The GetGroupByName is intended to look for a group with a specified name and used to check if the group about to be created exists.

As I said before, the groups are SiteCollection-level objects, so groups have to be created under privileged account at least under Site Collection administrator. So, the CreateSpGroup could be called as shown below:

// use of system account
string siteUrl = "some site url";
SPUserToken spUserToken = GetSystemToken(siteUrl);
using (SPSite spSite = new SPSite(siteUrl, spUserToken))
{
	using (SPWeb spWeb = spSite.OpenWeb())
	{
		SPGroup newGroup = CreateSpGroup(spWeb, "new group", string.Empty, true);
		// do something with the new group
	}
}

*Note: the GetSystemToken method is described here – SharePoint: How to get SystemAccount token.

or

// use of application pool identity
SPSecurity.RunWithElevatedPrivileges(delegate
{
    using (SPSite spSite = new SPSite("some site url"))
        using (SPWeb spWeb = spSite.OpenWeb())
        {
            SPGroup newGroup = CreateSpGroup(spWeb, "new group", string.Empty, true);
            // do something with the new group
        }
});

SharePoint: Simple Event Logger

June 3rd, 2013 Admin No comments

    Errors, warnings and info messages in all my SharePoint applications are being logged to the Application Event Log. For that I use a simple class tritely named EventLogger and listed later in this post. As for the moment, a couple of words about the EventLogger are stated below.

If necessary, the EventLogger registers a source in the Application Event Log once any its method is called for the first time (see the static constructor). The event logging uses the information stored in the Eventlog registry key. So, when dealing with the Application Event Log, we have to be ready to get exception about a lack of rights to read from or write to the registry. Because of that, the EventLogger initially tries adding a new source under the current user account and then, in case of failure, repeats the same under the application pool account (SPSecurity.RunWithElevatedPrivileges) that is supposed to have all suitable permissions.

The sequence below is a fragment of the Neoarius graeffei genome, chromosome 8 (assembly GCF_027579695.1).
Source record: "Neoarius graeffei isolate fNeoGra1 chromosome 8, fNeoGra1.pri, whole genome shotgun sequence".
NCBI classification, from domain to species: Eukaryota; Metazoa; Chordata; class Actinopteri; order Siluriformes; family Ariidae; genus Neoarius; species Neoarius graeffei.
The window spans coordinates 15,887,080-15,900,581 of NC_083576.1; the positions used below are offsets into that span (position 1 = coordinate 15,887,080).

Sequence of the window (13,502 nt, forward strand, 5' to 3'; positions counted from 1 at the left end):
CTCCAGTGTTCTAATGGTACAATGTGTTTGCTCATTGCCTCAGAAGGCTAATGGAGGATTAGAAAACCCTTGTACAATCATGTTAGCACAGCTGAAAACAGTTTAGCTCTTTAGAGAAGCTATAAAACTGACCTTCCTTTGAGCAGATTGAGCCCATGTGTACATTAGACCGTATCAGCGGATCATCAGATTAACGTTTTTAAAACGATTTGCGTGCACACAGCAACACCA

Due to the same reason, whenever a user different from the application pool account writes anything to the log, he will likely get an exception which is reporting that the current user doesn’t have write access. To guard users from that, we as administrators have to do some manual work, namely, to add the CustomSD value to the [HKEY_LOCAL_MACHINE\SYSTEM\CurrentControlSet\services\eventlog\Application] registry key how it’s described in the article SharePoint: Cannot open log for source. You may not have write access. If a SharePoint application supports anonymous access, use WD (all users) instead of AU (authenticated users). Also it’s very important to understand that the appropriate CustomSD must be added on all machines of a SharePoint farm. An alternative way is to wrap the writing to the log in SPSecurity.RunWithElevatedPrivileges. Remember, however, that the SPSecurity.RunWithElevatedPrivileges is quite resource-consuming and excessive for such frequent operation as event logging. So, use the SPSecurity.RunWithElevatedPrivileges as an extreme measure and only when the previous approach with CustomSD didn’t help for some reasons.

Another feature of the EventLogger is that, as a backup plan, it writes to the SharePoint Trace Log through the Unified Logging Service (see the WriteToHiveLog method). In other words, if the EventLogger doesn’t manage to write a message to the Application Event Log, it tries appending the message to the ULS Log stored in the file system and accessible, for example, through the ULS Viewer.

Logging an error or warning based on the passed exception, the EventLogger forms the final text, using the exception’s message along with the message of the inner exception (if any) and stack trace.

Below is a combined example that demonstrates how to use the EventLogger to log errors, warnings and info.

using dotNetFollower;
...

EventLogger.WriteInfo("How to use the EventLogger");

EventLogger.WriteError("Sorry, couldn't perform this operation!");
// OR